These tender and flavorful turkey meatballs are an easy and versatile meal. You can cook the turkey meatballs in the oven or Instant Pot. I like to pack leftover turkey meatballs in my kids' lunchbox.
So simple and so flavorful, these protein-packed turkey meatballs can be the star of any meal that you're craving. Toss turkey meatballs into a bowl of pasta and red sauce, or serve them with creamy mashed potatoes and gravy, or add them to a grain bowl with kale and sweet potatoes.
You might even consider eating them cold, directly out of a Tupperware container while standing in your kitchen two minutes before you race out the door to pick up your kids from school. Forget about all those sweetened date/almond butter/coconut/chia protein-energy ball type things! What a hungry parent really needs to get them through the late afternoon slump is a few meatballs.
It's true that meatballs often seem like too much work. Murphy's Law guarantees that the moment your hands are covered in raw meat, one of your children will start crying or yelling or calling you for help in the bathroom. Which is why I almost never made meatballs until this past year, when my youngest turned five.
Even now, without a toddler hanging on my leg while I make dinner, I still only make the very easiest meatball recipes. I cannot abide by meatball recipes with ten ingredients or lots of mincing and chopping. I refuse to saute onions or let the meatball mixture chill for 30 minutes before baking.
No matter what you kids ages, I'm guessing that you need an easy meatball recipes in your life too?
These turkey meatballs, and these pork meatballs that my family also loves, are my go-to meatball recipes. Simple, easy and delicious. Always moist and tender, very versatile, and a good way to fill up hungry kids (and adults).
What is the Secret Ingredient in These Turkey Meatballs?
Just like these pork meatballs, the secret ingredient that keeps these turkey meatballs moist and flavorful is ricotta. You'll see a lot of meatball recipes that add milk or parmesan cheese for this same reason - dairy adds fat and moisture. Personally, I've found that meatballs turn out better when I add ricotta instead of milk.
Many turkey meatball recipes add grated zucchini for moisture instead of dairy products. My favorite of these recipes is Ottolenghi's Turkey and Zucchini Meatballs (or mini burgers) from his Jerusalem cookbook. They're delicious and you should definitely try them too.
Do Meatballs Need Breadcrumbs?
Not necessarily. This turkey meatball recipe turns out just fine without the breadcrumbs/panko, however, I prefer breadcrumbs because they bulk up meatballs so they're rounder and bigger and hold their shape better. I also find that breadcrumbs help keep the texture of meatballs soft and smooth.
Without breadcrumbs, these meatballs will be slightly harder to roll into the balls, and they will shrink slightly in the oven instead of holding their shape. They'll come out slightly flat on the bottom too. That being said, they'll still taste good!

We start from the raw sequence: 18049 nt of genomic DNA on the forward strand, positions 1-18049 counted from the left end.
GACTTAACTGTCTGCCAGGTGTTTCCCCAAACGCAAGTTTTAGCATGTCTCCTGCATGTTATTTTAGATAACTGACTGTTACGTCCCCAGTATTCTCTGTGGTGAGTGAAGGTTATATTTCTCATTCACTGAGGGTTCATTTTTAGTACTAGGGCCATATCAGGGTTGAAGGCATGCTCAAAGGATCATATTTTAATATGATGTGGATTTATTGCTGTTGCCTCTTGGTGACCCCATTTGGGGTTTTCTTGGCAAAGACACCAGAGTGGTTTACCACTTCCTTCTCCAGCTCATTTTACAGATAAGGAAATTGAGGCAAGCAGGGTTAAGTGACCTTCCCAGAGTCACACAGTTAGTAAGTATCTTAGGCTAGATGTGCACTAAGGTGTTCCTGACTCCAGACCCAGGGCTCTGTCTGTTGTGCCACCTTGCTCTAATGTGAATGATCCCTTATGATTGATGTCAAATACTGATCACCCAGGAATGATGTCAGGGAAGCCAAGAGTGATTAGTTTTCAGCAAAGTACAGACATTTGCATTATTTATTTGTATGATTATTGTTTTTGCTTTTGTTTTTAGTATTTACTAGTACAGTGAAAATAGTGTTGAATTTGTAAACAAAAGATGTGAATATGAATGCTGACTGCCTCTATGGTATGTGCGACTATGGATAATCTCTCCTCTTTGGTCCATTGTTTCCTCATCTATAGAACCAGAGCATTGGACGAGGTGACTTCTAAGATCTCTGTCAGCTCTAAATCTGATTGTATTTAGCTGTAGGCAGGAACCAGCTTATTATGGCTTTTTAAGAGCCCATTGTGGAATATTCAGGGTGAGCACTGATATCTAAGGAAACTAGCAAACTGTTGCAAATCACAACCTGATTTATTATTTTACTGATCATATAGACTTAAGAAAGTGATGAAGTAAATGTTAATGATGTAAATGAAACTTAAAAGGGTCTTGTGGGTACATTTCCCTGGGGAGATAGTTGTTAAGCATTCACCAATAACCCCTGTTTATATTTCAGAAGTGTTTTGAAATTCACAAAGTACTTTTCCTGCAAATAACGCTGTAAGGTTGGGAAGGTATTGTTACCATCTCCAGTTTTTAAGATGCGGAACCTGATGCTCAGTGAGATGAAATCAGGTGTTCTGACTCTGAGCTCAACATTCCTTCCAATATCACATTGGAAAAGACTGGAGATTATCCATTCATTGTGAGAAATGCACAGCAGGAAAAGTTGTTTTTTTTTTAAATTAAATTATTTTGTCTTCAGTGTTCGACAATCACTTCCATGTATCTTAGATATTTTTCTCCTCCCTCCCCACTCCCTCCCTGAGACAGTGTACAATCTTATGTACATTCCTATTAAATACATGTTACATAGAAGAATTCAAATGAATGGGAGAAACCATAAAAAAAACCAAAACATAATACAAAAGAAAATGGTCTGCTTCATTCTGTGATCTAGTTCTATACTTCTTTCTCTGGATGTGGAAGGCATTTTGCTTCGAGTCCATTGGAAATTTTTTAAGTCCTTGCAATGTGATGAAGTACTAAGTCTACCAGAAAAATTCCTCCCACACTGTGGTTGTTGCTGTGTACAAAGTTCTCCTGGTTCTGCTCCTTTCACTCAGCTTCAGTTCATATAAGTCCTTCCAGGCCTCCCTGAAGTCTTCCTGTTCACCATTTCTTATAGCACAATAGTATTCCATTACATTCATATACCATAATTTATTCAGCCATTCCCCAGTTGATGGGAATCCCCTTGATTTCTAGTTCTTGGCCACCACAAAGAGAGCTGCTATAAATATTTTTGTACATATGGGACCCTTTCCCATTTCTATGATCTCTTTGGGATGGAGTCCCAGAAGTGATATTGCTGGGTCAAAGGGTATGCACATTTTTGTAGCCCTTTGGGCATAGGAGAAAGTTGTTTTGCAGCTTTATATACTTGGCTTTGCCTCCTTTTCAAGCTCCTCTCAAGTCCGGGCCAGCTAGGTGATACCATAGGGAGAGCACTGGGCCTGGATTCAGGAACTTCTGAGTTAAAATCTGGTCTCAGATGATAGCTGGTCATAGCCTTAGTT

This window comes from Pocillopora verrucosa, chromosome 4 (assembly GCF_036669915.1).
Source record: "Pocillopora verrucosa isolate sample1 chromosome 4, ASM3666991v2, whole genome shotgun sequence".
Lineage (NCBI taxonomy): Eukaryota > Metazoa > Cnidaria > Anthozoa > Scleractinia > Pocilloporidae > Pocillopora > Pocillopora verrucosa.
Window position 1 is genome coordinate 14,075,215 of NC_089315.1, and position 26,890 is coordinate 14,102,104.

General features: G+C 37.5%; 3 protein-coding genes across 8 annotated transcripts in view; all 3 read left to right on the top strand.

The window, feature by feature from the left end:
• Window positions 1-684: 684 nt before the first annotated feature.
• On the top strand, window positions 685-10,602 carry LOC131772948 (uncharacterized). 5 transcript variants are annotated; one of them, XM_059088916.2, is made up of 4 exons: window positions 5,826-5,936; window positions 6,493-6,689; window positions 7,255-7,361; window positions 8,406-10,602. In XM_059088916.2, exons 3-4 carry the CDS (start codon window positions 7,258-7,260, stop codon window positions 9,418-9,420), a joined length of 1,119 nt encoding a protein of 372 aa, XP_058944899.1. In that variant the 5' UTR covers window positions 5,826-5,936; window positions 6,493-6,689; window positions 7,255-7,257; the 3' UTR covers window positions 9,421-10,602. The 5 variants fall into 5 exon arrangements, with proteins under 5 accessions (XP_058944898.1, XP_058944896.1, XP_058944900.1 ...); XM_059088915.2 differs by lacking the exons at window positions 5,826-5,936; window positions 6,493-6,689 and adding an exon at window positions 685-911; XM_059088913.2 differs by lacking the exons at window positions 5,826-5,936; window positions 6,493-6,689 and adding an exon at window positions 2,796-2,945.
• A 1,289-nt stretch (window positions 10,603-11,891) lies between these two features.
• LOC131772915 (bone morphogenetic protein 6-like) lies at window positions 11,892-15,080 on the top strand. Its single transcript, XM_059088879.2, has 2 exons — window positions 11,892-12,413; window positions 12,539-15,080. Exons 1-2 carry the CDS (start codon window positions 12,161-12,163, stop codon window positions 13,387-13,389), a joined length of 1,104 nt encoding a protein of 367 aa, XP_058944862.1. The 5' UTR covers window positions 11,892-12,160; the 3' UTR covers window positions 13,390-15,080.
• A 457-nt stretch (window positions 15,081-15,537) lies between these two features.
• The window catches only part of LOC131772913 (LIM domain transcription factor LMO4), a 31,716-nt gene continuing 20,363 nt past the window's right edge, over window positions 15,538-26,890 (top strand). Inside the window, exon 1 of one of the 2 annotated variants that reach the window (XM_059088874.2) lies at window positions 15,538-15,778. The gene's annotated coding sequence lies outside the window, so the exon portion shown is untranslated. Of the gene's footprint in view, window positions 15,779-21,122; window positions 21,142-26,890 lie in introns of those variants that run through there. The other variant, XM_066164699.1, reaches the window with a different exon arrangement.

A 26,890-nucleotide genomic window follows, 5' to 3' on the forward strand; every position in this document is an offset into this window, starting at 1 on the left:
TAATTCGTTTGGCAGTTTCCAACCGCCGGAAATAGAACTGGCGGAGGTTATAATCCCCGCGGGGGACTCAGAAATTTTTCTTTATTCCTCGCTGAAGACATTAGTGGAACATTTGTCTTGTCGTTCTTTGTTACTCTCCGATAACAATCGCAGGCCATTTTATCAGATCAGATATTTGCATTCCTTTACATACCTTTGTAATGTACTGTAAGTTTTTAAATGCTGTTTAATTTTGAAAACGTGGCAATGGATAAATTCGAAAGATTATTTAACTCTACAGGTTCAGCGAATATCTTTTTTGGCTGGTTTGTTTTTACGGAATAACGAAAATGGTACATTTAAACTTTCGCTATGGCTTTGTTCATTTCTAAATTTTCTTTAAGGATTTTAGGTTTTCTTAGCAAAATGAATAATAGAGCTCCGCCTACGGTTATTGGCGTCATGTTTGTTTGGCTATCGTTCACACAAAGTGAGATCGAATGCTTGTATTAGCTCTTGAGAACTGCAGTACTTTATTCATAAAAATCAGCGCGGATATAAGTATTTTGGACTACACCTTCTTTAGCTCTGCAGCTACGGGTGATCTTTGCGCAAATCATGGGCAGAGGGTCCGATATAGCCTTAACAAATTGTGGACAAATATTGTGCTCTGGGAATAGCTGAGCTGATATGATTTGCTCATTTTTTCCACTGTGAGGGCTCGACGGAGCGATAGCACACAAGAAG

Tip: Meatballs without breadcrumbs tend to hold their shape better in the Instant Pot than they do in the oven.
Gluten-free? Instead of breadcrumbs, use rice crumbs (I've bought rice crumbs at Trader Joe's)
How Do You Know When Turkey Meatballs are Done?
Turkey meatballs should reach 165 F in the middle of the meatball. I always use an instant read thermometer when making meatballs to make sure they're cooked all the way through. I've found that 20 minutes is a reliably good cooking time for turkey meatballs that are about 1 ½-inch.
Can I Cook Turkey Meatballs in an Instant Pot instead of Baking the Meatballs?
Yes! These turkey meatballs taste great cooked in an Instant Pot. However, they won't have a nice browned outside and will look pale in color (but taste delicious!)
To cook turkey meatballs in an Instant Pot, pour ½ cup water into the pot and set a trivet or steamer basket over the water. Place the raw meatballs on the trivet. If the meatballs don't fit in one layer, it's okay to stack them. Press the Manual button then program the Instant Pot to cook on high pressure for 7 minutes. You can do a quick release a few minutes after the cooking time is done, or just let the pressure release naturally before opening the lid.
Easy Meal Prep
This recipe makes about 20 smallish meatballs. The meatballs will stay fresh in the refrigerator for 3 to 5 days.
Doubling this recipe is a great idea, so that you can freeze some meatballs for a meal later in the month. To freeze, simply place cooked, cooled meatballs in a Ziploc freezer bag. Remove as much air as possible from the bag. To thaw, put meatballs in the refrigerator overnight.
However, frozen meatballs can be reheated either frozen or thawed. Frozen meatballs will just take a little longer to reheat. To reheat, put the meatballs in the oven at 375 degrees in a covered dish until warmed through (20 minutes or so) or simmer gently in tomato sauce or gravy until warmed through. Frozen meatballs can also go directly in the Instant pot. Cook on a trivet over ½ cup water for 6 to 8 minutes on high pressure.
Recipes for Pasta Lovers
- Shrimp Linguine with Arugula Walnut Pesto
- Pesto Salmon with Gemelli Pasta
- Instant Pot Artichoke Spinach Dip Pasta
- My Favorite Vegetable Lasagna